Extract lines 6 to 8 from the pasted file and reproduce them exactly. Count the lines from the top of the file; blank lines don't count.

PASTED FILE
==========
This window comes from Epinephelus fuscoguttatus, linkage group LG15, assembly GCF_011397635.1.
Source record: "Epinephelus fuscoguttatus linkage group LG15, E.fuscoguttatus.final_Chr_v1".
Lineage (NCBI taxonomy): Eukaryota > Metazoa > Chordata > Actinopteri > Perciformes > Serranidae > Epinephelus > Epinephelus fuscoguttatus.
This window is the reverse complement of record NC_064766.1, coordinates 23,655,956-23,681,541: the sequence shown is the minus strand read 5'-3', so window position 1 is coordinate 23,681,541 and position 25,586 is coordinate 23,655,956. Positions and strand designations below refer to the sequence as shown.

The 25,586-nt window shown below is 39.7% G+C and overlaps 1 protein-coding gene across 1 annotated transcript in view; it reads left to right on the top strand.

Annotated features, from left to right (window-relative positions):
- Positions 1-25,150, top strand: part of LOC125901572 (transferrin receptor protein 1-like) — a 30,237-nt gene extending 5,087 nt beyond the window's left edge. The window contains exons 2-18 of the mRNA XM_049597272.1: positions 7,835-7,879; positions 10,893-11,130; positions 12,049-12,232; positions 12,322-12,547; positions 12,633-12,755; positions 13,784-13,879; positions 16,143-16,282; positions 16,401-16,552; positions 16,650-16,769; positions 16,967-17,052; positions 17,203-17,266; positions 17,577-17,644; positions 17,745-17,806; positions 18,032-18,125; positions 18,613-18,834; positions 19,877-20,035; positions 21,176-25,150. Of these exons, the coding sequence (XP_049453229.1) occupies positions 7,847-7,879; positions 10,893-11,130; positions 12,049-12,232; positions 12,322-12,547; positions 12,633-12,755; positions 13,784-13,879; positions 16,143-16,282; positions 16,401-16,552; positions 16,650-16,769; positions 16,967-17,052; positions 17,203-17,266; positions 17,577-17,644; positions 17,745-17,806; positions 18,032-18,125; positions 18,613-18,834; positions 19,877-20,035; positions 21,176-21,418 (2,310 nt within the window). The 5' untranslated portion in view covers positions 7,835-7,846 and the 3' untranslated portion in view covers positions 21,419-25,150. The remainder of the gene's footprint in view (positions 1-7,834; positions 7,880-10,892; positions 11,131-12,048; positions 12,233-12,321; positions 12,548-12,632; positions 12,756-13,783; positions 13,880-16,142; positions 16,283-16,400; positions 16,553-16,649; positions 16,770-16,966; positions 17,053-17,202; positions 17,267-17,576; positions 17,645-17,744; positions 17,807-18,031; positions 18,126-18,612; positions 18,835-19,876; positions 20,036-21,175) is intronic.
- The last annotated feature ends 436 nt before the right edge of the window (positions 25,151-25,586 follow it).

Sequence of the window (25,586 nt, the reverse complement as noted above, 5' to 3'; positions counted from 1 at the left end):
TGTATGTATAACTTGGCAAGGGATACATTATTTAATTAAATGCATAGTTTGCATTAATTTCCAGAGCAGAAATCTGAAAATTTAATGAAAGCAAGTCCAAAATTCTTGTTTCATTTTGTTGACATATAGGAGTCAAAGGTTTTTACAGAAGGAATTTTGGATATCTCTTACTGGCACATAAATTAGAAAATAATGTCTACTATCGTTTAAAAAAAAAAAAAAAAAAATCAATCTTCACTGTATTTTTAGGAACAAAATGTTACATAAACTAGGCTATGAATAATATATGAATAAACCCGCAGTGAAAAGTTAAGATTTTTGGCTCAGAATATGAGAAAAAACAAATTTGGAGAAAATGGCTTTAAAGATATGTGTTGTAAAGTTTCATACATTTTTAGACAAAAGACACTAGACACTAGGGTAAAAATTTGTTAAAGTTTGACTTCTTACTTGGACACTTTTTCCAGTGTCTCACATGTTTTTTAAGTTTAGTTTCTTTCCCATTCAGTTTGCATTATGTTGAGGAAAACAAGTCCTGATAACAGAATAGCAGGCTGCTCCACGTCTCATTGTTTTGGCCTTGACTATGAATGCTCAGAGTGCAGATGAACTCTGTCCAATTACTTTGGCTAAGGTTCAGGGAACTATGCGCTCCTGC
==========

Annotated features, from left to right (window-relative positions):
- Positions 1-25,150, top strand: part of LOC125901572 (transferrin receptor protein 1-like) — a 30,237-nt gene extending 5,087 nt beyond the window's left edge. The window contains exons 2-18 of the mRNA XM_049597272.1: positions 7,835-7,879; positions 10,893-11,130; positions 12,049-12,232; positions 12,322-12,547; positions 12,633-12,755; positions 13,784-13,879; positions 16,143-16,282; positions 16,401-16,552; positions 16,650-16,769; positions 16,967-17,052; positions 17,203-17,266; positions 17,577-17,644; positions 17,745-17,806; positions 18,032-18,125; positions 18,613-18,834; positions 19,877-20,035; positions 21,176-25,150. Of these exons, the coding sequence (XP_049453229.1) occupies positions 7,847-7,879; positions 10,893-11,130; positions 12,049-12,232; positions 12,322-12,547; positions 12,633-12,755; positions 13,784-13,879; positions 16,143-16,282; positions 16,401-16,552; positions 16,650-16,769; positions 16,967-17,052; positions 17,203-17,266; positions 17,577-17,644; positions 17,745-17,806; positions 18,032-18,125; positions 18,613-18,834; positions 19,877-20,035; positions 21,176-21,418 (2,310 nt within the window). The 5' untranslated portion in view covers positions 7,835-7,846 and the 3' untranslated portion in view covers positions 21,419-25,150. The remainder of the gene's footprint in view (positions 1-7,834; positions 7,880-10,892; positions 11,131-12,048; positions 12,233-12,321; positions 12,548-12,632; positions 12,756-13,783; positions 13,880-16,142; positions 16,283-16,400; positions 16,553-16,649; positions 16,770-16,966; positions 17,053-17,202; positions 17,267-17,576; positions 17,645-17,744; positions 17,807-18,031; positions 18,126-18,612; positions 18,835-19,876; positions 20,036-21,175) is intronic.
- The last annotated feature ends 436 nt before the right edge of the window (positions 25,151-25,586 follow it).